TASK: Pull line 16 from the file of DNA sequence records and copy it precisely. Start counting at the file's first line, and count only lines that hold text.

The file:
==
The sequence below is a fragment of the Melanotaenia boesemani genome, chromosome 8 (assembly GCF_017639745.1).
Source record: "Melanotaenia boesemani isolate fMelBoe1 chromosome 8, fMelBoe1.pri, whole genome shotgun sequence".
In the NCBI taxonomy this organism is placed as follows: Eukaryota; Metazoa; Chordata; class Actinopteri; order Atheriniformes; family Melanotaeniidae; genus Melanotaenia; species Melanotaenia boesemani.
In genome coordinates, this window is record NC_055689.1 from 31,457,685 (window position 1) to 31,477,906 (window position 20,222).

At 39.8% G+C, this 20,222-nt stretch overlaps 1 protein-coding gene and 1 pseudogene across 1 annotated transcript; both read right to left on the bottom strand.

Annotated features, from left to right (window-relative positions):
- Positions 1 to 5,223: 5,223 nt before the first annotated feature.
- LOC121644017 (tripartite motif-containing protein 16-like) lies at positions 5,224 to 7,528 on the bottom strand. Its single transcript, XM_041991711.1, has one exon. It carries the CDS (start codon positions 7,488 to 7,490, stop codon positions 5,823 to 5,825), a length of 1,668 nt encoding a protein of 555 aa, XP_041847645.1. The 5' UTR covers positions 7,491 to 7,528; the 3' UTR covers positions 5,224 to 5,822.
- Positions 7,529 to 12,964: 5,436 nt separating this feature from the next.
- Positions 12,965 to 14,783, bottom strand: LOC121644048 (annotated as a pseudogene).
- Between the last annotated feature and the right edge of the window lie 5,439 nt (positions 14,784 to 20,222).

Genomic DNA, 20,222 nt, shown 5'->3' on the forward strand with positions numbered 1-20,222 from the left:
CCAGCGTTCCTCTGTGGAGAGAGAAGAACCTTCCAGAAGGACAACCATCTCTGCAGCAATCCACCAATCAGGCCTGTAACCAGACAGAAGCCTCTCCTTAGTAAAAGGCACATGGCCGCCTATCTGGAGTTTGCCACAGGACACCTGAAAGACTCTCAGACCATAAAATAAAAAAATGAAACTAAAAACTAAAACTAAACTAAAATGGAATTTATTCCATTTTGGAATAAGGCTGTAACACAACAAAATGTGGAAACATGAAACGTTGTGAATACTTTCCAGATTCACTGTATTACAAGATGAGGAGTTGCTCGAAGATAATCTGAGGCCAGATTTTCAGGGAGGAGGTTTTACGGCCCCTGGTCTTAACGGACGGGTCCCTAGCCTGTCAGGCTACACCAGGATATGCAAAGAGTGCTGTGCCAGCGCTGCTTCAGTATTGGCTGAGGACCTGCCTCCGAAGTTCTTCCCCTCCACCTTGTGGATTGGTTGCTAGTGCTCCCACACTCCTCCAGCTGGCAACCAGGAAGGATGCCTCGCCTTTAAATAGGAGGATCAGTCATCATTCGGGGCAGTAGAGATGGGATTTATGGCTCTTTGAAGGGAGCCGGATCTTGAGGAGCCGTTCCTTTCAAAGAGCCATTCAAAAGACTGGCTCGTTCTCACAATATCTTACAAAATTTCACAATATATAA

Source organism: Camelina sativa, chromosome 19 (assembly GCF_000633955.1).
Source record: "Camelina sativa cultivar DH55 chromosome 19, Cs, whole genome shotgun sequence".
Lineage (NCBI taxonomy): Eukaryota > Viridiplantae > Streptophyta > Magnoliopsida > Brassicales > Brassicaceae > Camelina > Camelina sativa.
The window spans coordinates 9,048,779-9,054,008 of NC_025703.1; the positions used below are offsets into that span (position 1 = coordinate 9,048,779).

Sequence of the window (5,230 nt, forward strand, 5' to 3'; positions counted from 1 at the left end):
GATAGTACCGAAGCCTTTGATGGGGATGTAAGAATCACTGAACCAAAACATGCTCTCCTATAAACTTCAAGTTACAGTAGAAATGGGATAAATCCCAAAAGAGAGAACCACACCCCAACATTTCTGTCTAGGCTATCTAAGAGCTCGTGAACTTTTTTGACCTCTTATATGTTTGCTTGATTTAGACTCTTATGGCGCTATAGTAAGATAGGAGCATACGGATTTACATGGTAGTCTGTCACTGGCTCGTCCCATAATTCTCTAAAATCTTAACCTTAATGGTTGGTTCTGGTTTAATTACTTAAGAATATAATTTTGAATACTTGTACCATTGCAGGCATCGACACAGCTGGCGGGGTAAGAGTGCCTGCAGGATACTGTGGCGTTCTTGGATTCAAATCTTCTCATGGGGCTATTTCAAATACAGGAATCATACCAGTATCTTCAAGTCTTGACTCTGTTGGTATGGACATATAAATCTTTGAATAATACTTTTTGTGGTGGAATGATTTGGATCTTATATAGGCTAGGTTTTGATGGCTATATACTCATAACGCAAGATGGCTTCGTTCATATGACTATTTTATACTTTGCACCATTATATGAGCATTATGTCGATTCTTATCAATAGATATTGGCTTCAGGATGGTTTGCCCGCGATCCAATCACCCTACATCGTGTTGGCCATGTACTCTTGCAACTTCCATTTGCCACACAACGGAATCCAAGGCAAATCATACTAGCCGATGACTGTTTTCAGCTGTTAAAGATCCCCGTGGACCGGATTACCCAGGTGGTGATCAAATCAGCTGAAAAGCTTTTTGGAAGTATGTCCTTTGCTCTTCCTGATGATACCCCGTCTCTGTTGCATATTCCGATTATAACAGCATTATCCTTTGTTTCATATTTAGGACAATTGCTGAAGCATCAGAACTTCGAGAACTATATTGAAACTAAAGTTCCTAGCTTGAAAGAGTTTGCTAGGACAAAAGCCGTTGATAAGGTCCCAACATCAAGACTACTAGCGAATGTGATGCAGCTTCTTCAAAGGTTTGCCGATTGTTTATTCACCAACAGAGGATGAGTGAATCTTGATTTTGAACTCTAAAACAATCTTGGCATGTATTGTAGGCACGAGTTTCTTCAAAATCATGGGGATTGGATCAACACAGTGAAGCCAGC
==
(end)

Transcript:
Lineage (NCBI taxonomy): Eukaryota > Viridiplantae > Streptophyta > Magnoliopsida > Brassicales > Brassicaceae > Camelina > Camelina sativa.